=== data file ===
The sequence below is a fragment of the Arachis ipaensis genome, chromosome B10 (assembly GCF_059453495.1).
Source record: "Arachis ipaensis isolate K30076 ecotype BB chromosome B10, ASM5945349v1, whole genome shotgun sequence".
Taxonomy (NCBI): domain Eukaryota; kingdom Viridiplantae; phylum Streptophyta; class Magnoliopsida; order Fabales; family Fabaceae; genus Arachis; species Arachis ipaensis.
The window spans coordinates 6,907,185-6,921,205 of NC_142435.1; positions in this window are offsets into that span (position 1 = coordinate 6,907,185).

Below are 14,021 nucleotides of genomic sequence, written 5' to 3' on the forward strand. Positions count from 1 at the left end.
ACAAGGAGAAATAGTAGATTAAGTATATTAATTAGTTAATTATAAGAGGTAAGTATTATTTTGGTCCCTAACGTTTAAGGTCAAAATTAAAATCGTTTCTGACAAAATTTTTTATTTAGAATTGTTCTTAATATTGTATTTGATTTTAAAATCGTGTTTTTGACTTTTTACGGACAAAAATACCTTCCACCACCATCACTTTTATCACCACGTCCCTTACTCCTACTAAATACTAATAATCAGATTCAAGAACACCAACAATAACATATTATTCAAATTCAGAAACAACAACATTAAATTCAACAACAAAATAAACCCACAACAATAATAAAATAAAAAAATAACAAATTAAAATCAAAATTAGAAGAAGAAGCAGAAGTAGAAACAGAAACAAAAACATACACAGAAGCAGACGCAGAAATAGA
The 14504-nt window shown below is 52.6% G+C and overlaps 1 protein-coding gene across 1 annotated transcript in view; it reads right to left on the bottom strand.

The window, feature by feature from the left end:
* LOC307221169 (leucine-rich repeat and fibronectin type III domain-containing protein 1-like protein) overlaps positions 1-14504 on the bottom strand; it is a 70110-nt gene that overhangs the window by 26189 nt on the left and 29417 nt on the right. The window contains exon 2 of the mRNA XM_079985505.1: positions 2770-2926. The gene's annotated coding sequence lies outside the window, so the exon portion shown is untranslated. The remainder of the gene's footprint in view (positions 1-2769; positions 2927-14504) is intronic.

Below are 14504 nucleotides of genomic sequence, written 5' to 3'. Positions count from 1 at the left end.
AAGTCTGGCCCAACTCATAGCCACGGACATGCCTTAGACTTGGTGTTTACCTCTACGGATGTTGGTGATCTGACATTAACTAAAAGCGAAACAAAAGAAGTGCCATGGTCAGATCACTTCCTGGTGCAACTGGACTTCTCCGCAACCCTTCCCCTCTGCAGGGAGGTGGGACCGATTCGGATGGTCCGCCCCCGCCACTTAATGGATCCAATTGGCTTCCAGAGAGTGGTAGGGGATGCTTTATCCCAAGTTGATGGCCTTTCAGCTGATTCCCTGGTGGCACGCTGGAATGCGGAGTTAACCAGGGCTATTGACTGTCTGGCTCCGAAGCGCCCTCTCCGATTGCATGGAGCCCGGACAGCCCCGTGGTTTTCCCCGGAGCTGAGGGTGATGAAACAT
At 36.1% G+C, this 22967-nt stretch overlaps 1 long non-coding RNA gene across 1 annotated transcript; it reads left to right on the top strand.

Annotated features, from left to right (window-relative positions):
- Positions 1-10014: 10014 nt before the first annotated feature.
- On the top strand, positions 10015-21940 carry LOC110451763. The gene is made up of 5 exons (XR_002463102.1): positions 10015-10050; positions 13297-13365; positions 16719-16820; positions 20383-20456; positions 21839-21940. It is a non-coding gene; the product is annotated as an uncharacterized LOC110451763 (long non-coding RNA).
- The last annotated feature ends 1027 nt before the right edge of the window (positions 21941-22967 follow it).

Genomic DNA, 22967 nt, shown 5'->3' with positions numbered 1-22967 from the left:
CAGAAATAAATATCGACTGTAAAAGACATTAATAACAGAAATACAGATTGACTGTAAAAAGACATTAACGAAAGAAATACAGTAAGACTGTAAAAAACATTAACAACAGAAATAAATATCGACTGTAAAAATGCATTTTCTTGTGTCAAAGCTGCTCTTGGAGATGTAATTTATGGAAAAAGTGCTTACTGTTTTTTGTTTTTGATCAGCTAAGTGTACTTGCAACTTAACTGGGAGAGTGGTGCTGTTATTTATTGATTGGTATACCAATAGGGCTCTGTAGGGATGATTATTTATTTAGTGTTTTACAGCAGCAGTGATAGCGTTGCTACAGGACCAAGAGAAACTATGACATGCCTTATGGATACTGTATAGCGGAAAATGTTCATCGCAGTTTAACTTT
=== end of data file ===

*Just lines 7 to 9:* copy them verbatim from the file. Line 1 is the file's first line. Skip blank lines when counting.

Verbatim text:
The 14504-nt window shown below is 52.6% G+C and overlaps 1 protein-coding gene across 1 annotated transcript in view; it reads right to left on the bottom strand.

The window, feature by feature from the left end:
* LOC307221169 (leucine-rich repeat and fibronectin type III domain-containing protein 1-like protein) overlaps positions 1-14504 on the bottom strand; it is a 70110-nt gene that overhangs the window by 26189 nt on the left and 29417 nt on the right. The window contains exon 2 of the mRNA XM_079985505.1: positions 2770-2926. The gene's annotated coding sequence lies outside the window, so the exon portion shown is untranslated. The remainder of the gene's footprint in view (positions 1-2769; positions 2927-14504) is intronic.